This Example also demonstrates that the bacterial probe hybridizes with mouse-specific EcoR I fragments (see FIG. 9, fragments having 14.0 and 6.8 KBP). These fragments correspond to EcoR I fragments detected by mouse 18S and 28S ribosomal RNA probe. (FIG. 14 infra shows that the 6.8 KBP fragment contains the 28S rRNA sequences). The bacterial probe does not hybridize as well to mammalian ribosomal RNA gene sequences, so the bands are less intense, the system of bacterial probe and nuclear mammalian DNA is less sensitive, and selectivity for DNA from infecting prokaryotes is clearly demonstrated. In experiments where bacterial probe was hybridized to 10 μg digested bacterial DNA per lane, no hybridization to 10 μg digested human or mouse DNA per lane was detected on the autoradiographs when the bacterial bands were clearly seen.
These examples illustrates that the concept of rRNA restriction analysis to identify organisms can be successfully applied not only to bacteria but to complex, eukaryotic organisms.
FIG. 13 shows that mammalian genera can be recognized with Mus musculus domesticus 18S and 28S rRNA probe, and that several species of Mus can be distinguished. In this Figure the enzyme is PST I, and the subjects and corresponding bands are as follows:
1. Mus musculus melossinus (mouse) 14.5, 13.5, 2.6
2. Mus musculus domesticus (mouse) 13.5, 2.6
3. Canis familiaris (dog) 12.0
4. Cavia porcellus (guinea pig) 17.0, 14.0, 13.0, 8.8, 5.7, 4.7 and one band less than 3.0
5. Cricetulus griseus (hamster) 25.0, 4.7
6. Homo sapiens (human) 15.0, 5.7
7. Felis catus (cat) 20.0, 9.7
8. Ratus norvegicus (rat) 12.5
9. Mus musculus domesticus (mouse) 13.5, 2.6
10. Mus cervicolor cervicolor (mouse) 14.0, 2.7
11. Mus cervicolor papeus (mouse) 13.5, 2.6
12. Mus pahari (mouse) 13.0, 3.7
13. Mus cookii (mouse) 13.5, 2.6
FIG. 14 shows that mouse and cat DNA can be distinguished by the 28S rRNA cDNA alone, and that the pattern of hybridized bands is dependent on the composition of the probe sequences. In FIG. 14 the enzyme is EcoR I, and the subjects and bands are as follows:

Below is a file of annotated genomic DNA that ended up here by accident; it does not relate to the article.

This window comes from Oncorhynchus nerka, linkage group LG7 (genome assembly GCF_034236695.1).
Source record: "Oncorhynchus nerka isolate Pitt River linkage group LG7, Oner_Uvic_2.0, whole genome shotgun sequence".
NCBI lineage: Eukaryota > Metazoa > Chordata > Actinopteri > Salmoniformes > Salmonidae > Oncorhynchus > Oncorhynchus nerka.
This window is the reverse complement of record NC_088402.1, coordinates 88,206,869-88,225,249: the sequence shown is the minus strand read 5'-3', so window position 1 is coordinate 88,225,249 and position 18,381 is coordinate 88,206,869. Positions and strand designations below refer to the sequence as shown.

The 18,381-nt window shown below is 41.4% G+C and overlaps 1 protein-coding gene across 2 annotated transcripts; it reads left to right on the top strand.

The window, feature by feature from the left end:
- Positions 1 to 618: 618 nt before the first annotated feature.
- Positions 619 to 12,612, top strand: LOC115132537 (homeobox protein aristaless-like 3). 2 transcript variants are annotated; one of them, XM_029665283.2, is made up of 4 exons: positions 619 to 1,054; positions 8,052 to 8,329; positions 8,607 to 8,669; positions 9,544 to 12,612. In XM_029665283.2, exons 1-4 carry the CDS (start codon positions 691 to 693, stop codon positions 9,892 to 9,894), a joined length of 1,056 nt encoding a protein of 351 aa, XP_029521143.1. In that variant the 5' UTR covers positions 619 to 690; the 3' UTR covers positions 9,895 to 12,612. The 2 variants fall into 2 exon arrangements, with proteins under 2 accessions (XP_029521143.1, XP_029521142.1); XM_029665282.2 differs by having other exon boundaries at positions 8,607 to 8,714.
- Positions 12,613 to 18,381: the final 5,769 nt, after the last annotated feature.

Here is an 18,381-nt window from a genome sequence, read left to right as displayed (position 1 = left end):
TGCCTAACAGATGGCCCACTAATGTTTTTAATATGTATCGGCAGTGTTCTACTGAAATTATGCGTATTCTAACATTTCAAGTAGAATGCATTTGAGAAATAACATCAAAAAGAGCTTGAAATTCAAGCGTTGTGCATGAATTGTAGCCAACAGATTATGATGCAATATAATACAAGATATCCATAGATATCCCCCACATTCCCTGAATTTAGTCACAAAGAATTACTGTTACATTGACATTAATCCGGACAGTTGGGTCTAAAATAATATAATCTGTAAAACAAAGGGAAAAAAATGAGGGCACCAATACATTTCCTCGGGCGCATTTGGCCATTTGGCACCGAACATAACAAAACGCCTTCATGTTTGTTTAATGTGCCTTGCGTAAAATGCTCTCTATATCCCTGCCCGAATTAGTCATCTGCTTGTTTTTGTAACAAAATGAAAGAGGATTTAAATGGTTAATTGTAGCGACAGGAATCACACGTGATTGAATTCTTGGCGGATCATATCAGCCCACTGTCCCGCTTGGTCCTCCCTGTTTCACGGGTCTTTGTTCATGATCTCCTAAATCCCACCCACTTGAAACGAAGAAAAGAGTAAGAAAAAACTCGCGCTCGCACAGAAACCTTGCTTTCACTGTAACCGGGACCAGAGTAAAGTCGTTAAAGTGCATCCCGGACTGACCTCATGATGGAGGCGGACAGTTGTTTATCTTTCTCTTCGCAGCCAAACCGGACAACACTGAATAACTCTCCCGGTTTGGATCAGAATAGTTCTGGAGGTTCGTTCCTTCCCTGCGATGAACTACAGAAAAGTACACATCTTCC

1. Mus musculus domesticus (mouse) 6.8 KBP
2. Felis catus (cat) 8.3 KBP
In FIG. 15 the enzyme is Sac I, and the subjects and bands are as follows:
1. Erythrocebus patas (patas monkey) 8.5, 3.7, <3.0
Ratus norvegicus (rat) 25.0, 9.5, 3.6<3.0
3. Mus musculus domesticus (mouse) 6.8, <3.0
4. Felis catus (cat) 9.5, 5.3, 4.0, <3.0, <3.0
5. Homo sapiens (human) 10.5, <3.0
6. Macaca mulatta (rhesus monkey) 9.8, <3.0
When FIG. 15 (Sac I digests) is compared to the other mammalian figures it can be seen that the hybridized pattern is enzyme specific.
FIG. 16 shows that primates can be distinguished. Cell cultures have bands in common with tissue from the species of origin, and different human cell cultures can be distinguished by additions and deletions of bands. In this figure, the enzyme is EcoR I, and the subjects and bands are as follows:
1. Erythrocebus patas (patas monkey) >22.0, 11.0, 7.6, 2.6
2. Macaca mulatta (rhesus monkey) 22.0, 11.5, 7.6
3. Homo sapiens (human) >22.0, 22.0, 16.0, 8.1, 6.6
4. M 241/88 (langur monkey cell culture) 14.0, 7.2, 5.7
5. HeLa (human cell culture) 8.1, 6.6
6. J96 (human cell culture) >22.0, 22.0, 16.0, 11.0, 8.1, 6.6
7. AO (human cell culture) 22.0, 16.0, 8.1, 6.6
8. X-381 (rhesus monkey) 22.0, 11.5, 7.6
Having now fully described this invention, it will be apparent to one of ordinary skill in the art that many variations and permutations can be carried within a wide range of equivalents without effecting the spirit or scope of the invention, or of any embodiments thereof.
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|U.S. Classification||435/5, 435/39, 435/803, 435/35, 436/501, 435/6.12, 435/6.11|
|International Classification||G01N33/48, C12P19/34, C12Q1/70, G01N33/50, C12N15/09, C12Q1/68, C12N15/00, C12Q1/04|
|Cooperative Classification||Y10S435/803, C12Q1/689, C12Q1/6888, C12Q1/04, C12Q1/683|
|European Classification||C12Q1/68B6A, C12Q1/68M10, C12Q1/68M10B, C12Q1/04|
|Jul 19, 1991||FPAY||Fee payment|
Year of fee payment: 4
|Jun 12, 1995||FPAY||Fee payment|
Year of fee payment: 8
|Jun 29, 1999||FPAY||Fee payment|
Year of fee payment: 12